P128 Colorectal cancer surveillance with chromoendoscopy in inflammatory bowel disease: results from a real life experience

C. Rubín De Célix Vargas, M. Chaparro, J.A. Moreno, C. Santander, J.P. Gisbert

Gastroenterology Unit, Hospital Universitario de La Princesa. Instituto de Investigación Sanitaria Princesa IIS-IP, Universidad Autónoma de Madrid. Centro de Investigación Biomédica en Red de Enfermedades Hepáticas y Digestivas CIBEREHD, Gastroenterology Unit, Madrid, Spain


Patients with inflammatory bowel disease (IBD) are at increased risk for developing colorectal cancer (CRC). Recent practice guidelines suggest the use of chromoendoscopy with targeted biopsies to identify dysplastic lesions. The aim of this study was to know the dysplasia detection rate with chromoendoscopy in a real life cohort and to describe endoscopic characteristics of the lesions detected and their management.


Single-centre retrospective and observational study of all chromoendoscopies done between January 2016 and May 2019 in adult patients with left-sided/extensive ulcerative colitis or Crohn’s disease involving more than one-third of the colon. All polyp characteristics were collected (localisation, size, Paris and Kudo classifications) and their treatments received (endoscopic resection or surgery).


One hundred and eighty-six chromoendoscopies on 160 patients were included. Of all chromoendoscopies, the dysplasia detection rate was 24% (23% of patients had dysplasia in any chromoendoscopy done during the period of the study). Ninety-two patients (57%) were men. Eighty-six (54%) had ulcerative colitis, 72 (45%) Crohn’s disease and 2 (1%) non-classifiable IBD. Twenty-five (15%) had family history of CRC. 118 (74%) received treatment with aminosalicylates, 67 (42%) with thiopurines and 42 (26%) with biologics. A total of 212 lesions were detected, 94% were located in areas of mucosa close to the segment affected by IBD. Most of them were located in the rectum (36%) and left colon (30%). More than half of the lesions were flat polyps (31% Paris 0-IIa, 25% Paris 0-IIb). The most frequent Kudo pit pattern was Kudo II (43%) and Kudo IIIs (33%). A total of 123 (58 %) lesions were non-neoplastic and 74 (35%) were neoplastic. Among these, 69 (93%) were low-grade dysplasia and five were high-grade dysplasia: 5/5 located in rectum, and one of them could not be suitable for endoscopic resection. Twelve lesions could not be retrieved. Only five patients (3%) required surgical treatment. In the univariate analysis, the presence of dysplasia was not related with age, sex, smoking, or type of IBD. Dysplastic lesions were more frequently localised distal to the splenic flexure (OR, 0.543; 95% CI, 0.30–0.99; p < 0.05) compared with non-dysplastic lesions; they were non-polypoid lesions: Paris 0-IIa, 0-IIb, 0-IIc (OR, 0.11; 95% CI, 0.02–0.59; p < 0.001). The polyp size was not a predictor of dysplasia.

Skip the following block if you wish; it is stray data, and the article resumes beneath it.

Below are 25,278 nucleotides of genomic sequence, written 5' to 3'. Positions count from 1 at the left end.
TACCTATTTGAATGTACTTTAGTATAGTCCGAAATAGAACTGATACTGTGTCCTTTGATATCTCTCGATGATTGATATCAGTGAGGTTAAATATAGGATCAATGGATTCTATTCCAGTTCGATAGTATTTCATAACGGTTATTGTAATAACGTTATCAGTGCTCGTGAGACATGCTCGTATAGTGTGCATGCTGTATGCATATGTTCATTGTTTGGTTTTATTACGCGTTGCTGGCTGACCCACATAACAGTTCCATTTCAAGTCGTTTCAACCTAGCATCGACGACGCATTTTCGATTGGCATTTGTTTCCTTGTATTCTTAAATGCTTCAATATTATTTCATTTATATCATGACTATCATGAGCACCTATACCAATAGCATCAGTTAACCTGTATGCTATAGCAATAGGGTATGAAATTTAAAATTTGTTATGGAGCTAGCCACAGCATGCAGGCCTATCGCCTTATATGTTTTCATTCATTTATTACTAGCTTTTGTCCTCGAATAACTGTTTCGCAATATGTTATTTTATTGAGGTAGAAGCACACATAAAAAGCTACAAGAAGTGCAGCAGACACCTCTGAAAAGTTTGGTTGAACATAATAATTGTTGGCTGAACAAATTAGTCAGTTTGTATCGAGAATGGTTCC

This study reports a high dysplasia detection rate (24%) via targeted chromoendoscopic biopsies in a real life cohort. Endoscopic resection removed the lesions in most of the cases; only 3% of patients need surgery (partial colectomy). Our results underlines the importance of colorectal cancer surveillance in IBD patients.